In the late '00s, Bronx bruiser Remy Ma was on track to be rap queen of New York, but in 2008 she was sentenced to eight years in prison for shooting her friend in the stomach. (She thought said friend had stolen $3000 from her purse. The friend survived, but it was obviously a very ugly incident.) Remy was released on August 1, 2014, but clearly a lot happened in the six years she was incarcerated: Nicki Minaj, for one, who rose up from a barely-known mixtape rapper to subsume basically all of contemporary rap culture, man woman and child. There are more women on the come up—the game is different. The music is different. When she went in, Webbie was on the charts. Now, all the rappers are singing. What's a girl to do?

On I'm Around, Remy's first mixtape since her release, she knows she's gotta go hard if she's gonna stay relevant in the new world. Out the gate, she establishes her dominance, dropping menace in that signature Remy growl that is just a little grizzlier than before. (She's even reaching back to her pre-Riker's era for producers, locating Ron Browz somewhere in the Matrix and enlisting him for a war-march of a beat on the title track.) "You act bougie/you get stuck up," she snarls. "I'm bout a dollar/you'll get bucked up." It's threatening cause it's true! She also raps "I'm too hard/I got blue balls," and makes a strong statement about double standards with the cover art's tagline: "Why are you afraid of me when I open my mouth but not when I open my legs?" It's as explicit a feminist statement that could be, and to underscore it she is holding her bra and it is on fire. #BLESS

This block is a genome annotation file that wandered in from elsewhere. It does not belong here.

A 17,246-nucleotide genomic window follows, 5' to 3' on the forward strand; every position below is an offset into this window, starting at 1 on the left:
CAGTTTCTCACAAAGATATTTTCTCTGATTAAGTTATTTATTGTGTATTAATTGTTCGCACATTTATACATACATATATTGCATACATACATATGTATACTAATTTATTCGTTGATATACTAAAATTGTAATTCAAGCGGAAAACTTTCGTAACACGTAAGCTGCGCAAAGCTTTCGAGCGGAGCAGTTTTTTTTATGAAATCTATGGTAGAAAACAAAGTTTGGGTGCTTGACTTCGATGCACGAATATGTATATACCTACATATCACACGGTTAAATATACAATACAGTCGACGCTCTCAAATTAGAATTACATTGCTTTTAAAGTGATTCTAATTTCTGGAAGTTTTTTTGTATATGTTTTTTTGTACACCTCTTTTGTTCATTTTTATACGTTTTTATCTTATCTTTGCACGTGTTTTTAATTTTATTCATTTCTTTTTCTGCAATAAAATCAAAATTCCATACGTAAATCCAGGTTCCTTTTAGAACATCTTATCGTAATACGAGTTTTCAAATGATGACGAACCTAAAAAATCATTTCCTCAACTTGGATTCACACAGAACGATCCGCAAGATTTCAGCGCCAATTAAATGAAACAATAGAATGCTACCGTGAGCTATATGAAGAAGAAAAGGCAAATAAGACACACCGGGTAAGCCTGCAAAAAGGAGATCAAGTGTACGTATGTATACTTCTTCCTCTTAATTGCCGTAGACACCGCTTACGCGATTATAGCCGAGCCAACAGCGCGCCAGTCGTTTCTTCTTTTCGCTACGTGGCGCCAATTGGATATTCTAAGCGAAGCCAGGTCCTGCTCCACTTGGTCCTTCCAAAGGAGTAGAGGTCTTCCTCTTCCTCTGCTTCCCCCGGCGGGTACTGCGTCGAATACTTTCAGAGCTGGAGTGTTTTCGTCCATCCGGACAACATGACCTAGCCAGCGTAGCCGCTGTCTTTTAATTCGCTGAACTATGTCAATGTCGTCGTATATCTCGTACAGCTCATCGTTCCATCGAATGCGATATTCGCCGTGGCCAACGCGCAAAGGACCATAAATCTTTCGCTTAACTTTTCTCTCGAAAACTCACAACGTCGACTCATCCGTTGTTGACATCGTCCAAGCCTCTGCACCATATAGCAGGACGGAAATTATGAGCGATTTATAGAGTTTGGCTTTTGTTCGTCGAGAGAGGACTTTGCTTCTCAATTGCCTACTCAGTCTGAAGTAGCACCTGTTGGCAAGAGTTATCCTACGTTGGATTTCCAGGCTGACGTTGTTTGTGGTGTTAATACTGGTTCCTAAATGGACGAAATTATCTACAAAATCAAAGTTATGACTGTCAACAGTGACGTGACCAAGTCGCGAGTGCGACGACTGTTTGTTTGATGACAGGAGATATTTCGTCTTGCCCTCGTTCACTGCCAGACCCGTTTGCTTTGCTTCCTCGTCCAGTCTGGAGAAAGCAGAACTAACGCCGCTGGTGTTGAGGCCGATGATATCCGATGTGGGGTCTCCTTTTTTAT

One of my issues with Remy's last album, There's Something About Remy, was that she often kept her voice in the same lower register—a glorious lower register, and part of the reason that she's such an appealing rapper, but one that at times verged on monotonous. She's not doing that here, switching up her pitch on the tracks according to the production, and it works. Plus, it's just great to hear her voice again—a voice that, despite what she may have done to her friend, was always about woman empowerment and self-motivation and agency. She's got quips: "I hold my own like I'm masturbatin'," she raps on "Gangsta Bitch," and though you know she knows it's a funny/stoopid lyric, she delivers it straightfaced, always the mean-mugger so you never know what's in her head, chess moves. And for some reprieve from the hardness, there's a track near the end called "Black Love," featuring her real-life husband, rapper Papoose, and a hook that covers Tamia's hook for "So Into You." AND THEY ARE BASICALLY JUST LISTING BLACK COUPLES WHO ARE IN LOVE, with Remy saying that the women are the backbone and power of each relationship. I haven't thought I'd be happy to hear a Papoose song since circa 2006, and yet here we are. "TI! Tiny! Barack! Michelle!" Also: "Nick! Mariah! Wait—that's about to end/They should stay together/Yeah, they could get counseling." Behold the glory. I'm gonna be listening to this all weekend. Also: sponsored by Pelle Pelle.


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